Although myths like the grapefruit one are not usually that harmful, it does show how quickly such urban legends can spread and affect the adoption of contraception!

HIV Myths

There are many myths around the world (particularly in Africa) relating to HIV and contraception, one of which includes a theory that some contraception is produced containing the HIV virus. However, the World Health Organisation has debunked this belief, confirming that the virus only survives a few minutes at room temperature.

This type of myth and a reluctance to embrace family planning have allowed HIV infections to spread and affect nearly 37 million people worldwide. Observational studies from the World Health Organisation (WHO) show regular condom use can reduce HIV incidence by up to 80%.

This is precisely why education about sexual health is such a powerful weapon in the fight against the spread of disease and poverty, especially in the developing world. Supplying contraceptives is only part of the battle – educating people about how to use them and why – is what makes the difference.

Ineffective Contraception

There are many theories outlining different ‘techniques’ or activities that can help prevent pregnancy. These are often myths and can be potentially harmful if people aren’t protecting themselves during sex. Things like standing up during sex or washing afterwards won’t prevent pregnancy. Techniques like the ‘withdrawal method’ and the ‘calendar method’ are highly ineffective at preventing pregnancy compared with other birth control methods.

Worldwide, North and South America have the highest proportion of contraception use amongst married women – both around 75%, with Europe at 69% and Africa last with 34%. Interestingly after decades of improvement in the quality of reproductive health, the United Kingdom is now second to China in terms of effective contraceptive use. Showing the importance of education to reproductive and sexual health.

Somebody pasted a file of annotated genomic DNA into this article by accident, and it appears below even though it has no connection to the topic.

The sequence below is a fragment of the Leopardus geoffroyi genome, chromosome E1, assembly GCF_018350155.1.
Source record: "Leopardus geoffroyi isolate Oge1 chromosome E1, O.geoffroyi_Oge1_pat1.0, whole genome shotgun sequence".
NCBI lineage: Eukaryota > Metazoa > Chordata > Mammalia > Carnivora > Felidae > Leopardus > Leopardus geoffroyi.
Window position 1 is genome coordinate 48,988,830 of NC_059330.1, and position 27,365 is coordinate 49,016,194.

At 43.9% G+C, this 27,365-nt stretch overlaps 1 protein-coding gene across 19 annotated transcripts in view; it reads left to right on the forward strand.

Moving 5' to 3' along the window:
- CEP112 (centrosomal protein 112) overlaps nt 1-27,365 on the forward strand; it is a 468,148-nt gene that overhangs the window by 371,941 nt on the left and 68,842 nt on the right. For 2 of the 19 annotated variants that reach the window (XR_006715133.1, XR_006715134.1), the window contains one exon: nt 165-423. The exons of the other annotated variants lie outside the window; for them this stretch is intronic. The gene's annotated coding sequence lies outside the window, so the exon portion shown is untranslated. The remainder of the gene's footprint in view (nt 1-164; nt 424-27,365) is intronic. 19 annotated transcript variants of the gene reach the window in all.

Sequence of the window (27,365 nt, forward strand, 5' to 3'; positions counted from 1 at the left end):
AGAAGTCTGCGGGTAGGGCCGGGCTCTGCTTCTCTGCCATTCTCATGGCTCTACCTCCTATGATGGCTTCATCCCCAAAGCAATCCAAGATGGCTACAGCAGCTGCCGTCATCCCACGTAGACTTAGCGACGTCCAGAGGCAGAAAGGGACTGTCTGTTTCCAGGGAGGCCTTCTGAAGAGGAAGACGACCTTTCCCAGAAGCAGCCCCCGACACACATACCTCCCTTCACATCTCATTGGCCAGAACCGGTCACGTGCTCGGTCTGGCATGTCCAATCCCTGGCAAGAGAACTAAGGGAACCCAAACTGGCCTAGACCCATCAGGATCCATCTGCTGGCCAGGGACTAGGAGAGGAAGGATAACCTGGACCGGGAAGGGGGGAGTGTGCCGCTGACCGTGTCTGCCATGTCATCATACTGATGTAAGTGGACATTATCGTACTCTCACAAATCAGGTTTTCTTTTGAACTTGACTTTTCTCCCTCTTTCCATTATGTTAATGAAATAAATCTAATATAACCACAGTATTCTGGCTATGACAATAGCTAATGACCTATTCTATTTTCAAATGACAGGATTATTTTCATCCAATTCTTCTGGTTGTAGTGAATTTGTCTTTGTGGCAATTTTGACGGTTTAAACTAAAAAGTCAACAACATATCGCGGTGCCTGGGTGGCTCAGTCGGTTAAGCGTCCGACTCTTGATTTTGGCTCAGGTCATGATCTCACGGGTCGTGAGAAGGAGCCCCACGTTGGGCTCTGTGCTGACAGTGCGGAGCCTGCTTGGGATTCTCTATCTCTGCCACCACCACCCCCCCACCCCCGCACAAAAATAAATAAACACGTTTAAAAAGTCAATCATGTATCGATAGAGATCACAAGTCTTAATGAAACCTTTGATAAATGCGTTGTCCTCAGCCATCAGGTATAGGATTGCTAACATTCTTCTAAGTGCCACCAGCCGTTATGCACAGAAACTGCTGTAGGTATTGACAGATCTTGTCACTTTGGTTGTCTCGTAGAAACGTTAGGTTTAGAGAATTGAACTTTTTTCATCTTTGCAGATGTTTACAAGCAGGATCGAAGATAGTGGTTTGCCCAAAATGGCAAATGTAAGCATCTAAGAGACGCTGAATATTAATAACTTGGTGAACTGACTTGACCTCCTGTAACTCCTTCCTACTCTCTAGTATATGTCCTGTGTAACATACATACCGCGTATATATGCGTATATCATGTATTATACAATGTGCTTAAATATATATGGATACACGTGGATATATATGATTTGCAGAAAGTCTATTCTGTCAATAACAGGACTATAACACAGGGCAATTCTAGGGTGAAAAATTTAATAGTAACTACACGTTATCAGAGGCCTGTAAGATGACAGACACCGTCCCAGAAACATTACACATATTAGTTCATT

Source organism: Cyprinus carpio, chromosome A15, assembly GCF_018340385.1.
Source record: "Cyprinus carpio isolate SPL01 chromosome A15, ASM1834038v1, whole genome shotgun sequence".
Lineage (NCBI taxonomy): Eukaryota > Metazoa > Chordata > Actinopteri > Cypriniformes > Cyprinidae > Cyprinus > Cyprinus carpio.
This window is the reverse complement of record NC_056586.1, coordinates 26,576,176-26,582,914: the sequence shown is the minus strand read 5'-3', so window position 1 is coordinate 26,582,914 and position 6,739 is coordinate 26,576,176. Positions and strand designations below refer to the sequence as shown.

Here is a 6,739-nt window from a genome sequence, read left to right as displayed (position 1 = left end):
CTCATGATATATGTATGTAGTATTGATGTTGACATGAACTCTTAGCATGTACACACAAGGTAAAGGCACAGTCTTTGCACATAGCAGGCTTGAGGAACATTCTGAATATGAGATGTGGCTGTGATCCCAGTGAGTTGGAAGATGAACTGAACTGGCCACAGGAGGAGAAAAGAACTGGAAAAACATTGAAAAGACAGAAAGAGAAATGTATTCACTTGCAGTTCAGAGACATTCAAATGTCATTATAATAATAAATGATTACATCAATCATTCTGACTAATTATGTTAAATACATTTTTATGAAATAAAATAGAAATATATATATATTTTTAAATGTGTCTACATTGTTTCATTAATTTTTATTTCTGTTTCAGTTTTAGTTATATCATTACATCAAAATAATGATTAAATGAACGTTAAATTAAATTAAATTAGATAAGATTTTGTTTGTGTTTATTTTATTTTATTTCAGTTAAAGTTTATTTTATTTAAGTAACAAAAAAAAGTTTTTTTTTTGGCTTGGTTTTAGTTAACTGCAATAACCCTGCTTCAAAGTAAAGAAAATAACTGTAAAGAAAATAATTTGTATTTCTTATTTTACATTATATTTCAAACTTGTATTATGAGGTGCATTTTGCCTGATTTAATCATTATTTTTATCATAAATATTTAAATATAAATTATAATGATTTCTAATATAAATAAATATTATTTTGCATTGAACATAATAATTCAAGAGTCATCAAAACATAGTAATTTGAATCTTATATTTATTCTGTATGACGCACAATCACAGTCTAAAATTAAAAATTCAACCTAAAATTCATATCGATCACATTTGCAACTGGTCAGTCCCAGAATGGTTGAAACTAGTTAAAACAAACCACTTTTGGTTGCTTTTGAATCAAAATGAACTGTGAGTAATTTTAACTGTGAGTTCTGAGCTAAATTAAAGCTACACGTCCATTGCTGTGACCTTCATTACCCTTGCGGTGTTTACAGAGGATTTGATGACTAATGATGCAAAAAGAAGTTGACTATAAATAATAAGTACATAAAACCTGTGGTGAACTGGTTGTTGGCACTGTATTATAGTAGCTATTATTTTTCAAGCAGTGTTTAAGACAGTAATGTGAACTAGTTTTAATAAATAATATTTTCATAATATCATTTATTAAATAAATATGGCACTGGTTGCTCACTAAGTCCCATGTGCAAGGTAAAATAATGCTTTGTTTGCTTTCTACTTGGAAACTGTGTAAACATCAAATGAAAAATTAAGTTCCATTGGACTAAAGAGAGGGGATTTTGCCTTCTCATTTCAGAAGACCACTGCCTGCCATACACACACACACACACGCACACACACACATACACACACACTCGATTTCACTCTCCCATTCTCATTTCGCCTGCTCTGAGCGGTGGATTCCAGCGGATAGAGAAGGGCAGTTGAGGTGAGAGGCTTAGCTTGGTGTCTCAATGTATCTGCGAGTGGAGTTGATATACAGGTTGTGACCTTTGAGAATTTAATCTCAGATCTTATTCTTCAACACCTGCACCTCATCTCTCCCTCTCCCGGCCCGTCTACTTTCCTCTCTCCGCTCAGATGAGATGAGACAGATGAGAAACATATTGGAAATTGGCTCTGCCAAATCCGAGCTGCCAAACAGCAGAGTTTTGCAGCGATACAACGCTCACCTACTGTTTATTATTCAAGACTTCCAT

Some people avoid contraception fearing that it will cause infertility or affect your ability to get pregnant easily after you stop using it. There is currently no scientific support that suggests birth control affects fertility negatively. In fact, the contraceptive pill has some protective benefits against pelvic inflammatory disease and endometriosis, which can actually help preserve fertility rather than prevent it.

In countries such as Ghana, fear of infertility is a major barrier to the adoption of the contraceptive pill, such is the heavy stigma that is attached to women who cannot become pregnant. Social isolation, marital strain and mental health issues are common problems for Ghanaian women and so it is easy to see why myths about contraception and infertility would be so worrying to the female population.

Fiona Gradel

​Fiona grew up in the UK, and spent a number of years living in France and Hong Kong as a young adult. She recently returned to her home country eager to raise awareness of the gender inequality we still face in the 21st century, having met a number of inspirational women along her travels.